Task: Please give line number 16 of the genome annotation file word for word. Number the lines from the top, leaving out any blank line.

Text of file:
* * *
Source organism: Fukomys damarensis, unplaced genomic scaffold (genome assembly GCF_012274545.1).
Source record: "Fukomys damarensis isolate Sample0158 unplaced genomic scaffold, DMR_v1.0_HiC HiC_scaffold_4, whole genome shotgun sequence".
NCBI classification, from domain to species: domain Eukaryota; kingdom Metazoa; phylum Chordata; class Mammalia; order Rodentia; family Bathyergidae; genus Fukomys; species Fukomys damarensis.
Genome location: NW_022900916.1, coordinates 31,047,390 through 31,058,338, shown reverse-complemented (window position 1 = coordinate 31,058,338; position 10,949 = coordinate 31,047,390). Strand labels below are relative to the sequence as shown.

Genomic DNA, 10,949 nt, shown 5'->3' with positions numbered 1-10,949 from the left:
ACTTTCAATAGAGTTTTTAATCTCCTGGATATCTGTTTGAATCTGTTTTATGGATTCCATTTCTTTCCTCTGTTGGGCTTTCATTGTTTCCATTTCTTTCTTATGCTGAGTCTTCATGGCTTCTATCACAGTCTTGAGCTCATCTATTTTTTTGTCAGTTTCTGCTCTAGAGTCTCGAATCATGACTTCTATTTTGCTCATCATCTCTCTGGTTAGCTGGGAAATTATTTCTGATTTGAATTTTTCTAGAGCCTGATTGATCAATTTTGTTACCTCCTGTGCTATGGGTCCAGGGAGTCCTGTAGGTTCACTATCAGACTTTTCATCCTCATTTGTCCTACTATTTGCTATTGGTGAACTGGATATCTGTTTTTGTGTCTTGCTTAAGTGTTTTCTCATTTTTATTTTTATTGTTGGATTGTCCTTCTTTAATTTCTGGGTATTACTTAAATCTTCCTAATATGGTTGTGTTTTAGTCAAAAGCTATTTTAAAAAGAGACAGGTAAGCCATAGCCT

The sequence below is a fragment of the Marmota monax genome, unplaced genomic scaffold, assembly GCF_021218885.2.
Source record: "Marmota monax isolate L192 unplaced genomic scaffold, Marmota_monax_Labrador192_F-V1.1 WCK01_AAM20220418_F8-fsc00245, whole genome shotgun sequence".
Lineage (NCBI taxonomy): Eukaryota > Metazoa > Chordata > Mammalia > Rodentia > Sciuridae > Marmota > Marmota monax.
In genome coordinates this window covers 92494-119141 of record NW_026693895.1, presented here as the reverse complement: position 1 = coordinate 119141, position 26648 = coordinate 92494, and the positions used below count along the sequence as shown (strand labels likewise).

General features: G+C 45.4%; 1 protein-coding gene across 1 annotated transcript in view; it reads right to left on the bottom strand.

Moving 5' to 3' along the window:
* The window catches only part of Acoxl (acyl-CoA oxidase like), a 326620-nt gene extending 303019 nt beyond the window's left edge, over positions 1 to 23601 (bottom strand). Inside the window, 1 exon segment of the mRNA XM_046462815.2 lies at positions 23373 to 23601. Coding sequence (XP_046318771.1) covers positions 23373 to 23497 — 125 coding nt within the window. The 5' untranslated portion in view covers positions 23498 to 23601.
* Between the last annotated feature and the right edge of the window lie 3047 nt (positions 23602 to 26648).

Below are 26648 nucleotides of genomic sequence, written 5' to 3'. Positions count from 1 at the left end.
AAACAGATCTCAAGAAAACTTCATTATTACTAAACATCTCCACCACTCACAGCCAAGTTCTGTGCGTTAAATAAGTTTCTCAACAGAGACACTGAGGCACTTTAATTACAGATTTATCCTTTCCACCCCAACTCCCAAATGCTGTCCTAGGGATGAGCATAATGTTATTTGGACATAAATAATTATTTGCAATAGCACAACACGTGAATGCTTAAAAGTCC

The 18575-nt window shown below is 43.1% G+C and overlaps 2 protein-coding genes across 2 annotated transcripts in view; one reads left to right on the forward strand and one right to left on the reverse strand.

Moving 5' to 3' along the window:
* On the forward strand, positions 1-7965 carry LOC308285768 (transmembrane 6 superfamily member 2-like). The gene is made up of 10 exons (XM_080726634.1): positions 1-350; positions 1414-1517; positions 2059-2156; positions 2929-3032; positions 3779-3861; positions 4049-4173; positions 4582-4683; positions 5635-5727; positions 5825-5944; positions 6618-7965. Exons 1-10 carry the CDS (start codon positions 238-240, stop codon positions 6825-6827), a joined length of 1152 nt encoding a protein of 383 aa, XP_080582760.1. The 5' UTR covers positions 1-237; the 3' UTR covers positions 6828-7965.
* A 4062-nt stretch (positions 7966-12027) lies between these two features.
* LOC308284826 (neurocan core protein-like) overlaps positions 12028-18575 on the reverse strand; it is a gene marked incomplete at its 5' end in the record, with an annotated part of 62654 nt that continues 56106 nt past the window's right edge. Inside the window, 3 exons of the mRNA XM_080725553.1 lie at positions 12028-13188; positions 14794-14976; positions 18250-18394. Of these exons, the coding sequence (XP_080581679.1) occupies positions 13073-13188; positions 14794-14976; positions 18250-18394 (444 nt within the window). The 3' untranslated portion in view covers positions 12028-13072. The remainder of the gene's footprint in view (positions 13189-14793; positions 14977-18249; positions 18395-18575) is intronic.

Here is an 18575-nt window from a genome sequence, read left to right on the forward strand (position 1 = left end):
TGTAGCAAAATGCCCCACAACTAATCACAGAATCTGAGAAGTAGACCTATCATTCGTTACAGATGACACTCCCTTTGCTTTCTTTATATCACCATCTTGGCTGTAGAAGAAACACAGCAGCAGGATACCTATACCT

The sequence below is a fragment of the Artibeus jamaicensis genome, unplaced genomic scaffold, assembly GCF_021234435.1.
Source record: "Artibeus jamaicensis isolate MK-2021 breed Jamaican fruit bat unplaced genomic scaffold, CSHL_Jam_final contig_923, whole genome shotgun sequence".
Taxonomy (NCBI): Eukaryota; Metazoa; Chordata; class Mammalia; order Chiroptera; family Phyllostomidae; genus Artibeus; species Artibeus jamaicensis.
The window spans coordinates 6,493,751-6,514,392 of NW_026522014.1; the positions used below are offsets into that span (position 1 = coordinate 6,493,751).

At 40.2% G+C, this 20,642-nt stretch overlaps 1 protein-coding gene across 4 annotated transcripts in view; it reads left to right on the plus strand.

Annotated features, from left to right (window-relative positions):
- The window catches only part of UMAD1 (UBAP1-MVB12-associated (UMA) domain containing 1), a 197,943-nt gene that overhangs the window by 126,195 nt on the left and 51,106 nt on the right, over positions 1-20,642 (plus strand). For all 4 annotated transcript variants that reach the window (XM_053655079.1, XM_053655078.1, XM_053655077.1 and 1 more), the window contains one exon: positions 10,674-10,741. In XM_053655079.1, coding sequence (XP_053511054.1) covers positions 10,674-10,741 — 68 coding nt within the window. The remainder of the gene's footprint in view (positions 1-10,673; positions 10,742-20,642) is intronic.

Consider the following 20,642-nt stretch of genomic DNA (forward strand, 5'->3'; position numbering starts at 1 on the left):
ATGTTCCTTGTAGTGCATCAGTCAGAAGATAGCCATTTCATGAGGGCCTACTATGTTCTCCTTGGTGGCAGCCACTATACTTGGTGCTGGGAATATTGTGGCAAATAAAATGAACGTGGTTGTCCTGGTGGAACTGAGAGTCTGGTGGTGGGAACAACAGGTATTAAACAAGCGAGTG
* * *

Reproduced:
AAACAGATCTCAAGAAAACTTCATTATTACTAAACATCTCCACCACTCACAGCCAAGTTCTGTGCGTTAAATAAGTTTCTCAACAGAGACACTGAGGCACTTTAATTACAGATTTATCCTTTCCACCCCAACTCCCAAATGCTGTCCTAGGGATGAGCATAATGTTATTTGGACATAAATAATTATTTGCAATAGCACAACACGTGAATGCTTAAAAGTCC